By Dan Grossman
The Center for Africana Studies is co-sponsoring Exploring Black Liberatory Praxis: Contemporary struggle in Africa and the African Diaspora on Wed. February 24 at 6 p.m.
The Center for Africana Studies at IUPUI, as noted in multiple news articles, has a new office in the Madam Walker Legacy Center which holds a place as a landmark of Black culture in Indianapolis.
The Center is directed by IUPUI professor Leslie Etienne.
Dr. Etienne became the new director of the newly established Africana Studies Program at IUPUI in the fall of 2020. He works in both the School of Education’s Teacher Education Department and in the Africana Studies Program at the School of Liberal Arts.
“The research I do is based on the idea of the Black kind of emancipatory education, and that’s my general space and the other one is movement history,” Etienne said. “I’m somewhat of a movement historian, of the Black freedom movement.”
Etienne sees parallels between the civil rights struggles of the 1960s and the Black Lives Matter protests that started after the killing of George Floyd by Minneapolis police officers on May 25, 2020.
“I think it’s this long kind of continuum of history that we work in and you see people working in,” Etienne said. “So marching is nothing new. Asking for political freedom, asking for freedom from state violence; these are not new things.”
The Center for Africana Studies has been noted as sort of bridge between city of Indianapolis and the university community.
“The Center for Africana Studies and Culture at IUPUI is a reflection of our campus values and priorities,” IUPUI Chancellor Nasser H. Paydar noted in the News at IUPUI. “IUPUI is proud to be part of the Indianapolis community and to be expanding this important work at a crucial time in our city’s history.”
The center is expanding the school’s existing Africana Studies program, offering additional opportunities for professional learning, undergraduate research, public scholarship, and community-engaged cultural and research programming.
Beyond the Big Chop, part of the Spirit & Place Festival in Nov. 2020, is just one recent example of cultural programming co-sponsored by Africana Studies. Patricia Turley, the associate director of the Olaniyan Scholars program at IUPUI, led this program on the culture and care of Black hair.
And on Feb. 24, the Center for Africana Studies will present, along with the IUPUI Office of International Studies, a program called “Exploring Black Liberatory Praxis: Contemporary struggle in Africa and the African Diaspora.”
In this webinar, leaders of the African Student Association and the Black Student Union will be in conversation with experts from the Congo, South Africa, and the Virgin Islands. According to the organizers, the webinar will explore “the African and African Diasporan dimensions of the activism, struggle, and empowerment that correspond with contemporary and historical Black movements for freedom, self-determination, and justice.”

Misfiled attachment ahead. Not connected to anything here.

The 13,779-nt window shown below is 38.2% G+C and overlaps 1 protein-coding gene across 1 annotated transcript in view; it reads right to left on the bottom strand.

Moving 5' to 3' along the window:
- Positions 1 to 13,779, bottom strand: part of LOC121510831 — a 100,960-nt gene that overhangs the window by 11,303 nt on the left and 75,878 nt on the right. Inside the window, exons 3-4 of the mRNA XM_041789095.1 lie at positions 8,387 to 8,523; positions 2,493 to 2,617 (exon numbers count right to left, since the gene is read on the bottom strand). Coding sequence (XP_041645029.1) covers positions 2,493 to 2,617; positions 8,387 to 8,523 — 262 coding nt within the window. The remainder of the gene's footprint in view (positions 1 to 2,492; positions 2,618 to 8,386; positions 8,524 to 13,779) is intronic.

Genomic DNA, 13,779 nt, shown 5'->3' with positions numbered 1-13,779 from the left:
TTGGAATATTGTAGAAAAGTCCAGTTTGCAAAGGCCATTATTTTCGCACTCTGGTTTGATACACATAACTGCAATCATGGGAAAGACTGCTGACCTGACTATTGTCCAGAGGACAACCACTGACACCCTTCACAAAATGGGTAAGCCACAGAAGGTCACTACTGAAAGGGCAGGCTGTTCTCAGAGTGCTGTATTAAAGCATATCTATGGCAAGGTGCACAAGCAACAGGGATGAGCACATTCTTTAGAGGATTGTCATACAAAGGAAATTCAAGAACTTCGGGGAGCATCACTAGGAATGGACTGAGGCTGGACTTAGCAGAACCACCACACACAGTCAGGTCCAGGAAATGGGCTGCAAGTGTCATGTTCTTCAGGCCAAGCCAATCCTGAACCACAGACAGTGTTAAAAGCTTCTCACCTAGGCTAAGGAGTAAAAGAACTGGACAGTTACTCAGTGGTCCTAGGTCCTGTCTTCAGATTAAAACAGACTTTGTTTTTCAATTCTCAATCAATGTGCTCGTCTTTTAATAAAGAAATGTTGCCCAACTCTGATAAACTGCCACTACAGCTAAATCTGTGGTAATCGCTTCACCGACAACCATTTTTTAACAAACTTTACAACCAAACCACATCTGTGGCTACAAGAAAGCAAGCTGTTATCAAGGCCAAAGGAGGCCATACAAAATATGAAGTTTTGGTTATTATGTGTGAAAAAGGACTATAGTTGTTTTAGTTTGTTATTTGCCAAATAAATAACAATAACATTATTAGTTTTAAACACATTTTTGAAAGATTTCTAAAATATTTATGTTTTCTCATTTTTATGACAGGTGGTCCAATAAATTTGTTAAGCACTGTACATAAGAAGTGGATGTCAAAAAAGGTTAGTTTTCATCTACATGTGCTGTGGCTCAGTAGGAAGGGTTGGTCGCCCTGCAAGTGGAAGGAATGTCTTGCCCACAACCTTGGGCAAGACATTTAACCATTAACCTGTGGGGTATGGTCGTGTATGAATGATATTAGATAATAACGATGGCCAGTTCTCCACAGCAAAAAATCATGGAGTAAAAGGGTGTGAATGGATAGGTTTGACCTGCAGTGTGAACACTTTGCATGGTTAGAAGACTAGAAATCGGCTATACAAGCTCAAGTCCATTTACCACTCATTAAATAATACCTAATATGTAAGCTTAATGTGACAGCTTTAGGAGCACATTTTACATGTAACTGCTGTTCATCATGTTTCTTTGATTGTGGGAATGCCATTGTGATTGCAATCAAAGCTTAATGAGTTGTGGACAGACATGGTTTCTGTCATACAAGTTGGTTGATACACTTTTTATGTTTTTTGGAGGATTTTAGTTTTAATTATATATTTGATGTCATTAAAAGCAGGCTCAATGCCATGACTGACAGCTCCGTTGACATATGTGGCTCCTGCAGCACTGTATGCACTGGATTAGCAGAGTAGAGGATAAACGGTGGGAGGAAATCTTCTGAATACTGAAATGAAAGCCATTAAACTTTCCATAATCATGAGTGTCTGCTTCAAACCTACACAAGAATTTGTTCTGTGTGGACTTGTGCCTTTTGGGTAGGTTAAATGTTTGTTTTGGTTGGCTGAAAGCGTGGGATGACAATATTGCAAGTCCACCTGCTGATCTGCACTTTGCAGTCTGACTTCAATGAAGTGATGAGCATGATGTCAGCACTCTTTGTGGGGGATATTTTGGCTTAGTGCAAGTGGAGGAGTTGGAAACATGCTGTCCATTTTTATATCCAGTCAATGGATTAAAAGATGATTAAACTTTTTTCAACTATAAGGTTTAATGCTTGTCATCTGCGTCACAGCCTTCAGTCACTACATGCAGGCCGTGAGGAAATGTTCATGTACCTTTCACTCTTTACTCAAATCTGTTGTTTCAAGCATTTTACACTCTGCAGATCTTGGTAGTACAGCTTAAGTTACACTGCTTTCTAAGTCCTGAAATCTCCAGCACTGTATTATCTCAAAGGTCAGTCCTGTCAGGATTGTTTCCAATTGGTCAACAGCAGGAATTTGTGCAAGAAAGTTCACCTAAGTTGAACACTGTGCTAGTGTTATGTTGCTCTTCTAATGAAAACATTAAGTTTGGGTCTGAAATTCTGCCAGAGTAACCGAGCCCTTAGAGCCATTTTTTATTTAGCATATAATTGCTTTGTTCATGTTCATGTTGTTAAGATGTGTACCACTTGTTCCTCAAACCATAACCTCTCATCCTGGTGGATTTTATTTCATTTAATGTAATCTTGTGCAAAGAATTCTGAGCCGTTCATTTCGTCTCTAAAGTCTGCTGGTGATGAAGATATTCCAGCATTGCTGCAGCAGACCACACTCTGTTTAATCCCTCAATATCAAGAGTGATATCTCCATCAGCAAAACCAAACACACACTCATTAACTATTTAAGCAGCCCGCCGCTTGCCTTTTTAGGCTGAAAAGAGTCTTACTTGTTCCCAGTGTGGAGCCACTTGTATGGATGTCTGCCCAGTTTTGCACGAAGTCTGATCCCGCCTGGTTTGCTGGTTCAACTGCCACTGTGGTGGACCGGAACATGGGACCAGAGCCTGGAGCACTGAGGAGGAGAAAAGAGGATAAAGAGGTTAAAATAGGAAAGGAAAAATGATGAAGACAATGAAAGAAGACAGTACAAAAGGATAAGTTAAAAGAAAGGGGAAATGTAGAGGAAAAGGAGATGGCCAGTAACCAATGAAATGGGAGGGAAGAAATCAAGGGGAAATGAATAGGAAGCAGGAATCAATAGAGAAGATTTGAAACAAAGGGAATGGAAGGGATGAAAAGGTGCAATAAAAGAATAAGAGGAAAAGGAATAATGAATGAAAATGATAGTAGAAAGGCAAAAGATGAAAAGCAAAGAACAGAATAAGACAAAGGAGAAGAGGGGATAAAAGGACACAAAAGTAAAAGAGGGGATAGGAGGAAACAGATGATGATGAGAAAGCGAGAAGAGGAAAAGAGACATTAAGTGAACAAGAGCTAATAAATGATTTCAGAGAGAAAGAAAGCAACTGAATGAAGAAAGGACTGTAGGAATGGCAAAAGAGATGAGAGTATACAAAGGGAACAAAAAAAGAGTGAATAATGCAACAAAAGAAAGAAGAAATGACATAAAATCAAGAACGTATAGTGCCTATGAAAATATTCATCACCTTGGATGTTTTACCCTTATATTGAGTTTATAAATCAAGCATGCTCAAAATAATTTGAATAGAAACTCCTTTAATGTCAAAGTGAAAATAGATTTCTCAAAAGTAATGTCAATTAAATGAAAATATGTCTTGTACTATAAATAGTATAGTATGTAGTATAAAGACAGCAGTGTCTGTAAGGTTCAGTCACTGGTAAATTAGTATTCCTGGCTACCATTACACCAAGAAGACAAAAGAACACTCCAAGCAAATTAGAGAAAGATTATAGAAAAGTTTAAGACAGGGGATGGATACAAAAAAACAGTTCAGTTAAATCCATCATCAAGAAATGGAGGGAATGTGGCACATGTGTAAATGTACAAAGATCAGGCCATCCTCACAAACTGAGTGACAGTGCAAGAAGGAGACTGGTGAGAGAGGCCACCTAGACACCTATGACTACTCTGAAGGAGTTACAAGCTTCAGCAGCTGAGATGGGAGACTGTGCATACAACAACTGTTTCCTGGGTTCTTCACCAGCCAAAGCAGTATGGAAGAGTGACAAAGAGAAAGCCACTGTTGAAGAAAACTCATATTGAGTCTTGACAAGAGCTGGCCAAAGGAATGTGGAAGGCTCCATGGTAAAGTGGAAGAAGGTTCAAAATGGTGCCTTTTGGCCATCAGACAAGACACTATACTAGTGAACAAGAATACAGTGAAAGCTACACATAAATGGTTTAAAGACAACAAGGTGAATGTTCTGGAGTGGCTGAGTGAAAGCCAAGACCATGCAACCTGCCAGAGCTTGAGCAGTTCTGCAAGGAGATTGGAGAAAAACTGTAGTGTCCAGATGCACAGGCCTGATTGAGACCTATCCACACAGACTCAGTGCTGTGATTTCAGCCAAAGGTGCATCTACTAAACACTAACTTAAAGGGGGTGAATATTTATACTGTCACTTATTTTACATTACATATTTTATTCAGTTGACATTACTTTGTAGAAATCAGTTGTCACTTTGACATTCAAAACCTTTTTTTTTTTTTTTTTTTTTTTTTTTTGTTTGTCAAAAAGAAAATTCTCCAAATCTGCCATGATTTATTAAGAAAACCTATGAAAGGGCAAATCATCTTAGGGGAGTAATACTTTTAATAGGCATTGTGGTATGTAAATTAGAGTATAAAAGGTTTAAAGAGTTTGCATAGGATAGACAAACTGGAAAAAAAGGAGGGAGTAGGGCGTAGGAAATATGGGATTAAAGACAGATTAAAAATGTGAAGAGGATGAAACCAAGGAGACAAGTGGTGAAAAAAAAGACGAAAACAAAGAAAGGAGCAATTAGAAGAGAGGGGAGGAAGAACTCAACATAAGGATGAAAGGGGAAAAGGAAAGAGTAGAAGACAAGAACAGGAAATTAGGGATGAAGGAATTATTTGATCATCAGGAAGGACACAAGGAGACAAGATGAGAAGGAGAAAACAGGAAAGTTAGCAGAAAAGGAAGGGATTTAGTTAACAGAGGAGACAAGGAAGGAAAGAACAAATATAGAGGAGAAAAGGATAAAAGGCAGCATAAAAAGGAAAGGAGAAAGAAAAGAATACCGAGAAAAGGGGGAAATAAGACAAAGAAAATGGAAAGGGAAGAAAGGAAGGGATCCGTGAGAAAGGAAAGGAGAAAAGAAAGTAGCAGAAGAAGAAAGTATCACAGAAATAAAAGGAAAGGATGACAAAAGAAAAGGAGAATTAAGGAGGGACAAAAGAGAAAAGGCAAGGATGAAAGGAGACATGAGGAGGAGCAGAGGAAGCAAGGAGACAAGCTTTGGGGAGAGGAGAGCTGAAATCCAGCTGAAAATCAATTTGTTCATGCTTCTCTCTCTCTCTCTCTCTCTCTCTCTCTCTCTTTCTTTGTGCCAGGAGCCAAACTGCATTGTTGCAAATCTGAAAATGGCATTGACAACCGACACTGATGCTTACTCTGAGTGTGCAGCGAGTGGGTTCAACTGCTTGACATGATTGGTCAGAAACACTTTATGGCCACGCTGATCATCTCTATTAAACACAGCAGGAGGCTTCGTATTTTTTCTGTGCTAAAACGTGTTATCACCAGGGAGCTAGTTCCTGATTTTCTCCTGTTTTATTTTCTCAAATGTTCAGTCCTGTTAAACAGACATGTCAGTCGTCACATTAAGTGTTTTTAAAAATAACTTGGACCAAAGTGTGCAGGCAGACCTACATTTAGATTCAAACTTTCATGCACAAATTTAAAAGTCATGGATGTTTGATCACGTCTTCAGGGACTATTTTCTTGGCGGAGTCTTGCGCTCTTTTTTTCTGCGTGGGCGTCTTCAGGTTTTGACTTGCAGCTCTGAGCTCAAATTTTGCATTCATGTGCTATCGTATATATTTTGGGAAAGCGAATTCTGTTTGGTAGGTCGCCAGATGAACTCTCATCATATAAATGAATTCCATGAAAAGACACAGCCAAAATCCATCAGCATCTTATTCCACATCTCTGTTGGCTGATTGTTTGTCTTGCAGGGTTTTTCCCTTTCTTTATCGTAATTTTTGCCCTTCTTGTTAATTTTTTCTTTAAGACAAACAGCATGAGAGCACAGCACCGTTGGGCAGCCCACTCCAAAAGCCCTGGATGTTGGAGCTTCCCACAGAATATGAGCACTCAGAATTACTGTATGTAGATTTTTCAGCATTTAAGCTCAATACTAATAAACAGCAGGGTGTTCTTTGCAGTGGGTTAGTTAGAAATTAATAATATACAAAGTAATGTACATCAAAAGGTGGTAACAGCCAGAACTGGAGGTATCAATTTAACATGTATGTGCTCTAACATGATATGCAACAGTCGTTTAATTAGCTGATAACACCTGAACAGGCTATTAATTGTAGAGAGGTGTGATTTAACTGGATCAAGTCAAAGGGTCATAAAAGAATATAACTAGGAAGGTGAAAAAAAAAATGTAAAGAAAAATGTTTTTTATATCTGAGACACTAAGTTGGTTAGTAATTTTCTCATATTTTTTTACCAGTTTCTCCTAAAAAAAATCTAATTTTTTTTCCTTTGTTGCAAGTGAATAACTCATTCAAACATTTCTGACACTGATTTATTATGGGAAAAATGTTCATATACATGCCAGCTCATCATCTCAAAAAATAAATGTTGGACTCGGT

Etienne, who grew up in Dayton, Ohio and Detroit, Michigan, traces some of his own interest in the African Diaspora to his lineage. His mother was born in Port au Prince, Haiti and his father was born in Point Fortin, Trinidad.
After attending the historically Black Stokely College in Little Rock, Arkansas, he served as a Peace Corps volunteer in Guyana, South America where he became immersed in English-speaking West Indian culture, starting in the spring of 1997. He served as an Urban Youth Development volunteer.
When he returned from the Peace Corps, he served as a Peace Corps recruiter in the Atlanta regional office. He then attended Clark College in Atlanta, Georgia which offered a master’s in international affairs and development. His concentration was Caribbean studies. He also received a Master of Arts in Public Administration from Troy University in Atlanta, Georgia. He went on to receive his Ph.d in Leadership and Organizational Change from Antioch University, in Yellow Springs, OH, 2012.
Like many other instructors, Etienne has found teaching during COVID-19 challenging.
“Just on a personal level I try to reach out,” he said. “I’ve tried my best just to be available and the same with colleagues, but I think we’re all going to keep hearing about this COVID fatigue. I feel like we’re all kind of receiving a little bit of that.”